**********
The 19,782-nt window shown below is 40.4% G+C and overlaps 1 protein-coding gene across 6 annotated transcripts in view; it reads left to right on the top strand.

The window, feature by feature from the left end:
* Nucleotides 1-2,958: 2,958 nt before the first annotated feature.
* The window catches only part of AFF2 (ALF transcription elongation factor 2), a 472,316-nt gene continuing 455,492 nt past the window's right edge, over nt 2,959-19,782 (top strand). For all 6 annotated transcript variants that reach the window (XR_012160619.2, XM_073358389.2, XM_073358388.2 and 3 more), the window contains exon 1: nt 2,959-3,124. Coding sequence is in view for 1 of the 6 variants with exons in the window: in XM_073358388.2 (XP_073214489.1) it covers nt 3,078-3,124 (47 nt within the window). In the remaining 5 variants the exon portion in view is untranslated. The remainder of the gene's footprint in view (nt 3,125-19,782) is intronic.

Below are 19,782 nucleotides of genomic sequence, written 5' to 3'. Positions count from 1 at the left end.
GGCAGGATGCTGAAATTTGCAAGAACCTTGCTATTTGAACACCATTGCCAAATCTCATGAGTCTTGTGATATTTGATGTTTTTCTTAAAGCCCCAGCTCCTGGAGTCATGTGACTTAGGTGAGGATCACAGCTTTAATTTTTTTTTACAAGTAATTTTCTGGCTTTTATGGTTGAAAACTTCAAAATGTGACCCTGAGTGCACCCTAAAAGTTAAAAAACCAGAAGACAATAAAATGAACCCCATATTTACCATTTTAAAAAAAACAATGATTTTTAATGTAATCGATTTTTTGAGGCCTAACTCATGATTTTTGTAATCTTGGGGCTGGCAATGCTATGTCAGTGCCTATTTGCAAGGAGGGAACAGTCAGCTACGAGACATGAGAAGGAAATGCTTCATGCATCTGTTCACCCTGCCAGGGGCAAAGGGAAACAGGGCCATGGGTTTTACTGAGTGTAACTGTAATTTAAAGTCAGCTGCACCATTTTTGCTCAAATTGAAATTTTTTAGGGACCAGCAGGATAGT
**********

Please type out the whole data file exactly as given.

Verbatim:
The 19,782-nt window shown below is 40.4% G+C and overlaps 1 protein-coding gene across 6 annotated transcripts in view; it reads left to right on the top strand.

The window, feature by feature from the left end:
* Nucleotides 1-2,958: 2,958 nt before the first annotated feature.
* The window catches only part of AFF2 (ALF transcription elongation factor 2), a 472,316-nt gene continuing 455,492 nt past the window's right edge, over nt 2,959-19,782 (top strand). For all 6 annotated transcript variants that reach the window (XR_012160619.2, XM_073358389.2, XM_073358388.2 and 3 more), the window contains exon 1: nt 2,959-3,124. Coding sequence is in view for 1 of the 6 variants with exons in the window: in XM_073358388.2 (XP_073214489.1) it covers nt 3,078-3,124 (47 nt within the window). In the remaining 5 variants the exon portion in view is untranslated. The remainder of the gene's footprint in view (nt 3,125-19,782) is intronic.

Below are 19,782 nucleotides of genomic sequence, written 5' to 3'. Positions count from 1 at the left end.
GGCAGGATGCTGAAATTTGCAAGAACCTTGCTATTTGAACACCATTGCCAAATCTCATGAGTCTTGTGATATTTGATGTTTTTCTTAAAGCCCCAGCTCCTGGAGTCATGTGACTTAGGTGAGGATCACAGCTTTAATTTTTTTTTACAAGTAATTTTCTGGCTTTTATGGTTGAAAACTTCAAAATGTGACCCTGAGTGCACCCTAAAAGTTAAAAAACCAGAAGACAATAAAATGAACCCCATATTTACCATTTTAAAAAAAACAATGATTTTTAATGTAATCGATTTTTTGAGGCCTAACTCATGATTTTTGTAATCTTGGGGCTGGCAATGCTATGTCAGTGCCTATTTGCAAGGAGGGAACAGTCAGCTACGAGACATGAGAAGGAAATGCTTCATGCATCTGTTCACCCTGCCAGGGGCAAAGGGAAACAGGGCCATGGGTTTTACTGAGTGTAACTGTAATTTAAAGTCAGCTGCACCATTTTTGCTCAAATTGAAATTTTTTAGGGACCAGCAGGATAGT